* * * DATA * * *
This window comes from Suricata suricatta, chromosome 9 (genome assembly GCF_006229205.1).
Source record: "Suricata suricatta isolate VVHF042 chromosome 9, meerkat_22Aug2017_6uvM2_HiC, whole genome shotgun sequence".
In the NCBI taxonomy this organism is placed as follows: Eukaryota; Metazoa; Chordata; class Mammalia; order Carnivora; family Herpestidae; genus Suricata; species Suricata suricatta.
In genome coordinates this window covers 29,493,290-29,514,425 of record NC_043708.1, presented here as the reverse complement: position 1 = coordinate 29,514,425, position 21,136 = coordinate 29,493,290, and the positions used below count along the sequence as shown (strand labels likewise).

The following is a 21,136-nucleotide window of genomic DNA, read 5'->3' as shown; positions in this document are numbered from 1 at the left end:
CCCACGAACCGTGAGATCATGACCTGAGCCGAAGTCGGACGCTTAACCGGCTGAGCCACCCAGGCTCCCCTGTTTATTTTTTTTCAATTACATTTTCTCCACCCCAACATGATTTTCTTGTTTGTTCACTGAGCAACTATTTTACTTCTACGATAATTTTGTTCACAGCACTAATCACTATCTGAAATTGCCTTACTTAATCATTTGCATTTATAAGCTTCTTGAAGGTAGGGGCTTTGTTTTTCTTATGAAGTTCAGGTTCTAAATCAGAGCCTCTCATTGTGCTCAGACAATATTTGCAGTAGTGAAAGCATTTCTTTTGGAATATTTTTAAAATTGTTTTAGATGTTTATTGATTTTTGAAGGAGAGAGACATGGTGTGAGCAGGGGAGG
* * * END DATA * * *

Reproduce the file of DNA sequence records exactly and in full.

This window comes from Suricata suricatta, chromosome 9 (genome assembly GCF_006229205.1).
Source record: "Suricata suricatta isolate VVHF042 chromosome 9, meerkat_22Aug2017_6uvM2_HiC, whole genome shotgun sequence".
In the NCBI taxonomy this organism is placed as follows: Eukaryota; Metazoa; Chordata; class Mammalia; order Carnivora; family Herpestidae; genus Suricata; species Suricata suricatta.
In genome coordinates this window covers 29,493,290-29,514,425 of record NC_043708.1, presented here as the reverse complement: position 1 = coordinate 29,514,425, position 21,136 = coordinate 29,493,290, and the positions used below count along the sequence as shown (strand labels likewise).

The following is a 21,136-nucleotide window of genomic DNA, read 5'->3' as shown; positions in this document are numbered from 1 at the left end:
CCCACGAACCGTGAGATCATGACCTGAGCCGAAGTCGGACGCTTAACCGGCTGAGCCACCCAGGCTCCCCTGTTTATTTTTTTTCAATTACATTTTCTCCACCCCAACATGATTTTCTTGTTTGTTCACTGAGCAACTATTTTACTTCTACGATAATTTTGTTCACAGCACTAATCACTATCTGAAATTGCCTTACTTAATCATTTGCATTTATAAGCTTCTTGAAGGTAGGGGCTTTGTTTTTCTTATGAAGTTCAGGTTCTAAATCAGAGCCTCTCATTGTGCTCAGACAATATTTGCAGTAGTGAAAGCATTTCTTTTGGAATATTTTTAAAATTGTTTTAGATGTTTATTGATTTTTGAAGGAGAGAGACATGGTGTGAGCAGGGGAGG